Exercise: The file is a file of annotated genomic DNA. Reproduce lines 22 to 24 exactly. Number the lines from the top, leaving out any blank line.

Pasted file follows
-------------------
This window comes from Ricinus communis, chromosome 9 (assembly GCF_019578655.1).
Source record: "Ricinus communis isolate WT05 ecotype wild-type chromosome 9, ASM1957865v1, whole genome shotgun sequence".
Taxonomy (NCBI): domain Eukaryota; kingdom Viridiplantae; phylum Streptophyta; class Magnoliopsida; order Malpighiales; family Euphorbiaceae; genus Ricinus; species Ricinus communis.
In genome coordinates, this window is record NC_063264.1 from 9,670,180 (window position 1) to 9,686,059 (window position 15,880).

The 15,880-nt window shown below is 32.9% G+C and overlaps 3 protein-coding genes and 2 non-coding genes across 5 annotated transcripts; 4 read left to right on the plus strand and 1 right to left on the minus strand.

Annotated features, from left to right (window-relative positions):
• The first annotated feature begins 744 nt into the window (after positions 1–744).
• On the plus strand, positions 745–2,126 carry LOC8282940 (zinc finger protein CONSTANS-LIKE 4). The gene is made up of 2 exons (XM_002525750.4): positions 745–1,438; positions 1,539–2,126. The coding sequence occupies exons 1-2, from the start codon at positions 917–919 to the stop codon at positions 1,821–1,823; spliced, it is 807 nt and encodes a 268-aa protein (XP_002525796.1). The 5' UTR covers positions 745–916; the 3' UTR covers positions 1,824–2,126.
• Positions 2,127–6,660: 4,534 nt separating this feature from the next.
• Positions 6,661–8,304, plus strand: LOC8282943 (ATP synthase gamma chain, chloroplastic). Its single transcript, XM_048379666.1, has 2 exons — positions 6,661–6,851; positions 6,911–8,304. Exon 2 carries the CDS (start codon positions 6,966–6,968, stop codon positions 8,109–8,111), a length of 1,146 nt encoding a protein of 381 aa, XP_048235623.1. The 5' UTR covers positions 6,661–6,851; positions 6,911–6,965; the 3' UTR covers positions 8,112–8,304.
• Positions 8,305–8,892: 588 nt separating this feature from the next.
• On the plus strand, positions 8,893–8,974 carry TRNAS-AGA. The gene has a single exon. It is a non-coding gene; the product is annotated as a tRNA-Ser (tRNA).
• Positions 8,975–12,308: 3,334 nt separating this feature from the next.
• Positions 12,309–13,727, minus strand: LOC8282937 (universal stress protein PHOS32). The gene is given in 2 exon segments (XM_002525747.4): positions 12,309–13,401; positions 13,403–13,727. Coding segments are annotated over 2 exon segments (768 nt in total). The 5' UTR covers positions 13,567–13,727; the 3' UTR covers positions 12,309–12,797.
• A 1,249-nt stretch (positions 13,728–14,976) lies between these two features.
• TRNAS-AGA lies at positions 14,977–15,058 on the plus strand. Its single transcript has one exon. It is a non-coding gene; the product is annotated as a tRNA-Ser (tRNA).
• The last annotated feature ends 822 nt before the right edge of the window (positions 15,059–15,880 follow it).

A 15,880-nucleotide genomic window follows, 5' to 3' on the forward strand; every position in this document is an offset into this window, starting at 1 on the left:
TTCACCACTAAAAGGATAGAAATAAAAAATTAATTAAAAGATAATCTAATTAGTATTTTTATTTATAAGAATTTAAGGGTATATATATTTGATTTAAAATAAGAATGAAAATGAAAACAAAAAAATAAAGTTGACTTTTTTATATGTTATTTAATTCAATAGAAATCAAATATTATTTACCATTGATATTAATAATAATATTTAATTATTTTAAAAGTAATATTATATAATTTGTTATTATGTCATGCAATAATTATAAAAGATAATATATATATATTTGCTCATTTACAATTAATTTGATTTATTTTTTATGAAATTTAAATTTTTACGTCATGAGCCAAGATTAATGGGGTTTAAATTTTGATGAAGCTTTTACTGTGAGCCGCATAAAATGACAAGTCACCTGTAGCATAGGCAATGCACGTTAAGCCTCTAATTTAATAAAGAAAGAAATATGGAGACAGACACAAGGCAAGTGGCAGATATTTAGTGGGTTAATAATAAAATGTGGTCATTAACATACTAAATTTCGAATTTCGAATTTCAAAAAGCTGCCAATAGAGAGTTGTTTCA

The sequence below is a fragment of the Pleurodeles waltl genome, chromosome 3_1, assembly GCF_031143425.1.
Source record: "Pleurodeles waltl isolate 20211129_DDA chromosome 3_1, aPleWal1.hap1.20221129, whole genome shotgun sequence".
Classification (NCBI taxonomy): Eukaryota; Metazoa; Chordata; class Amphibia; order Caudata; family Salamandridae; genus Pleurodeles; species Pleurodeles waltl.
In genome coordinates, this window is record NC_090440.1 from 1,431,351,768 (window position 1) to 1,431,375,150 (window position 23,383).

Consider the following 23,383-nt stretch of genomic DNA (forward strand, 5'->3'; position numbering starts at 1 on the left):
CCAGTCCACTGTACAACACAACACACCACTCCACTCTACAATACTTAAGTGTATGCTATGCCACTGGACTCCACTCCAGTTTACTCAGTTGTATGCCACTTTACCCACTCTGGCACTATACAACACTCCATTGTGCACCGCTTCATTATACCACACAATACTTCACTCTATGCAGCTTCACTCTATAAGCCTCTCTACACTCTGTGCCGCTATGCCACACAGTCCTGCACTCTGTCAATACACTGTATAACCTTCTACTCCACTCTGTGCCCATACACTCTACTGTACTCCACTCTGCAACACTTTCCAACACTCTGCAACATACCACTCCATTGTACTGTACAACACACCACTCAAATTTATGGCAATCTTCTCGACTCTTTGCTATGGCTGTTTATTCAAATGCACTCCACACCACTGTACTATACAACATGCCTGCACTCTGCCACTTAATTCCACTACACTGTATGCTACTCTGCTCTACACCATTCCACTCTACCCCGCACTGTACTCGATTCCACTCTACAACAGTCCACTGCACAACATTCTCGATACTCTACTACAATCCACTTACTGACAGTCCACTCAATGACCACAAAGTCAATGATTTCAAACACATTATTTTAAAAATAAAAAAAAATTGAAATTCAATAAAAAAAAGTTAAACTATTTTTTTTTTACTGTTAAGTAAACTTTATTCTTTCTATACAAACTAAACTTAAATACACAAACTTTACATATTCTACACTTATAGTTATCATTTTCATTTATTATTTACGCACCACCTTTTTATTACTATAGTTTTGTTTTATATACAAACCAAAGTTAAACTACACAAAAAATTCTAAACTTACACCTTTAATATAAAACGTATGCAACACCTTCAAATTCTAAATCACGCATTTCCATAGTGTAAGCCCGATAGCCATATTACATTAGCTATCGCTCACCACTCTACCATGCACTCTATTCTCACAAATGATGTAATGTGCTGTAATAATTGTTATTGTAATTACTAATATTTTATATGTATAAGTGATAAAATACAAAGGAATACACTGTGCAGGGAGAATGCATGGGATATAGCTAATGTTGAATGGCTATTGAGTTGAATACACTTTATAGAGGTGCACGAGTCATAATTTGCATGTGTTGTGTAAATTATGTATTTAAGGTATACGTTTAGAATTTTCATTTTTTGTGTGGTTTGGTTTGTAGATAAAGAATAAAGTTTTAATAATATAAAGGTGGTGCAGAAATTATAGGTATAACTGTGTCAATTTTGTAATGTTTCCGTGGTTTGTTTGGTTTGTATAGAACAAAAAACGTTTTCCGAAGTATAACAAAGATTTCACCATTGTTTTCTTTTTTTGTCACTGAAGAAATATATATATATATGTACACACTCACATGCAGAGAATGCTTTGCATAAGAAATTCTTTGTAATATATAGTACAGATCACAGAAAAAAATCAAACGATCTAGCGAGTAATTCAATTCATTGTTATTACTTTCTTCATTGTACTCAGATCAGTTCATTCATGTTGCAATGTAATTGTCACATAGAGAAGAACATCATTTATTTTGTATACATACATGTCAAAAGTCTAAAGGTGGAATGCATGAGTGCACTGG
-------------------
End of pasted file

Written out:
Classification (NCBI taxonomy): Eukaryota; Metazoa; Chordata; class Amphibia; order Caudata; family Salamandridae; genus Pleurodeles; species Pleurodeles waltl.
In genome coordinates, this window is record NC_090440.1 from 1,431,351,768 (window position 1) to 1,431,375,150 (window position 23,383).

Consider the following 23,383-nt stretch of genomic DNA (forward strand, 5'->3'; position numbering starts at 1 on the left):